Wednesday, 12 March 2014

Wearable Tech for Social Housing Tenants

Part 2 in the series of "Headlines we would like to see".

Homeless people and social housing tenants will soon be able to open doors to public housing in Kingsland Australia with NFC rings, saving the State Government there millions of dollars a year in lock replacements, repairs and locksmith call-out fees.



The Kingsland Government plans to offer this NFC unlocking feature in 20 properties before the end of the quarter. Social Housing tenants will receive a NFC ring pre-programmed with a digital key to their house for the duration of their lease, which will unlock the door with a tap on the front door.



The Government hopes to save hundreds of thousands a year in call-out fees from when social housing tenants lock themselves out, and in having to change the locks at the end of every tenancy.

“We believe that this not only save us money, and make our tenants lives more convenient, but it will also address some of the social housing management issues”, says Acting Housing Minister Simon Smith. “It may be a novelty at first, but we think it will also set a precedent in social housing management in Australia, and perhaps even across the world”.

Governments have never been known for being in the forefront of technology, especially in social housing management. Governments are often a laggard, in part because of red tape, but mostly because of the efforts involved in changing the status quo.

Nevertheless, many researchers at the Kingsland Government have been searching for ways to eliminate the bottlenecks on the public housing wait list. Wearable tech interfacing with automated cloud based property management systems may be the answer Governments are looking for.

A recent report found that almost 70,000 Kingslanders are languishing on public housing lists while hundreds of homes sit empty. More than 7100 of the state’s 54,468 social housing properties are not fully utilized. About 680 houses are vacant, there are 6517 properties with three bedrooms or more tenanted by singles, and a further 816 residences are occupied by households earning more than $80,000 threshold.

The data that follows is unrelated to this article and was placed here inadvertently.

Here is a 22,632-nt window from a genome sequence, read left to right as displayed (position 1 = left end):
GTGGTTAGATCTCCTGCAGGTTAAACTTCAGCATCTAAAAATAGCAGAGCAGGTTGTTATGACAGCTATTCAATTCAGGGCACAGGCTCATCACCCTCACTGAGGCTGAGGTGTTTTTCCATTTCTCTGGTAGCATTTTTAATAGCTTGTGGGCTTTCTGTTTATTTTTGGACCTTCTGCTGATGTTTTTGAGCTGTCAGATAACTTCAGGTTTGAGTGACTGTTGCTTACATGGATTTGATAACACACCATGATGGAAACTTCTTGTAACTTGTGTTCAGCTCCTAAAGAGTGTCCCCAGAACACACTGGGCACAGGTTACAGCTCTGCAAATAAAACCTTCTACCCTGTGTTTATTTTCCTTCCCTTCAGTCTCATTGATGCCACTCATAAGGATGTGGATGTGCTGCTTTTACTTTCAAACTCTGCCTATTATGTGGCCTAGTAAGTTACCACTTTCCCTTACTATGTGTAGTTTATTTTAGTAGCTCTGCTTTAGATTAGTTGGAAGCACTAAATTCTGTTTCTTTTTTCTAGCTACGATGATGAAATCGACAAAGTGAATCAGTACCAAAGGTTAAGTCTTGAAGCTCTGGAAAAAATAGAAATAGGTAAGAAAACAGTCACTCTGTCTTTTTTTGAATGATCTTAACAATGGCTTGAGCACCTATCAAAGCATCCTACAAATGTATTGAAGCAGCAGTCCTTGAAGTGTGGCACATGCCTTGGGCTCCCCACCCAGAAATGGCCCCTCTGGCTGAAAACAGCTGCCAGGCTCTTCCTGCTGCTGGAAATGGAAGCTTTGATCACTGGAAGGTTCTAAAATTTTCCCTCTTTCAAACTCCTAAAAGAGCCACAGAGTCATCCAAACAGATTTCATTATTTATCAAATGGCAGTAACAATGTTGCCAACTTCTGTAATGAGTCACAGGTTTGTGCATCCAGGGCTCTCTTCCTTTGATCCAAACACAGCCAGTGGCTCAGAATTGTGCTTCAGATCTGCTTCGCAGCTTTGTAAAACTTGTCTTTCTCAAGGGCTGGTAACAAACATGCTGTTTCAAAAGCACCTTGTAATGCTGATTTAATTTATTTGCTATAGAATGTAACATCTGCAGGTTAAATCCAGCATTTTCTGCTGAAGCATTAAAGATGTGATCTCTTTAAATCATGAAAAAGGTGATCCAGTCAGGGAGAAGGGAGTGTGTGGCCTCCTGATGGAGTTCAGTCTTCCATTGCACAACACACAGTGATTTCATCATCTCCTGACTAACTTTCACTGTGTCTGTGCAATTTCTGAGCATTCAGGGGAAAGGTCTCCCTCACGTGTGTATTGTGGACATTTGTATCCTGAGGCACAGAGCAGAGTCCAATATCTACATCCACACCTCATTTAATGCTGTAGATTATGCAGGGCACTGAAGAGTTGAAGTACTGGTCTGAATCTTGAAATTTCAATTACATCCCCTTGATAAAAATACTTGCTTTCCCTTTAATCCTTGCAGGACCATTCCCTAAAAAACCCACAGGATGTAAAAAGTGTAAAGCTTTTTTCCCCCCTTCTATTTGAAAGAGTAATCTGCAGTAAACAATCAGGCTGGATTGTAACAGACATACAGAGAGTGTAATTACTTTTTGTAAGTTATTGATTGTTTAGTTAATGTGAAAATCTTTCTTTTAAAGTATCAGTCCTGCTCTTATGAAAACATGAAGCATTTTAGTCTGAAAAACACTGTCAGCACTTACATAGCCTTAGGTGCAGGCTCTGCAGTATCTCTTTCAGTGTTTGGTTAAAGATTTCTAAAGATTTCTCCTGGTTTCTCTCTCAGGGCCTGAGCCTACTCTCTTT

“Social Rental Housing is like any rental housing, people come and go, and it has to be managed”, said Acting Housing Minister Smith, “the problem is we’re still managing these properties in the same way we did 100 years ago”.

Government officers say they recognize that some tenants are not tech savy and prefer a metal key. But the problem with metal keys is that often tenants lock themselves out, and they need to call a locksmith out to let them in again (locksmith callout and replacement fees are around $150).

“Sometimes the tenants will even smash windows, or break tiles on the roof to let themselves in, which ends up costing us more in repairs”, said Minister Smith.

The budget line of ‘lock replacements’ set at $2 million annually to pay for locksmiths to change the locks at the end of every tenancy in the Kingsland Governments 54,468 properties, will be better spent in other much needed areas.

The Kingsland Government are also betting that a digital key linked with an online automated cloud-based property management system will also win over tenants who wish to move around more often. Once tenants become registered on the system, they’ll set up a direct debit payment system with their welfare payments (or bank accounts) and then they can view other available accommodation listed online (some are fully or partly furnished). Tenants can then book available accommodation on 6 month leases, and automatically receive the digital key emailed or texted to any NFC enabled smartphone. The tenant then simply holds their NFC ring under the smartphone to receive their digital key for the period of the lease.


By the end of next year, the Kingsland Government is hoping to roll out the Digital Key Cloud Based Property Management System in all of its 54, 468 properties.

Minister Smith says that the response from Government MP’s, administration staff and tax payers, who will have to pay for upgrades to door locks to run the new system, has been "very enthusiastic." He declined to specify the costs to taxpayer for the upgrades, saying that the "investment would not be substantial". An earlier report indicated that the costs would probably be even cheaper than one locksmith call-out fee (around $150).

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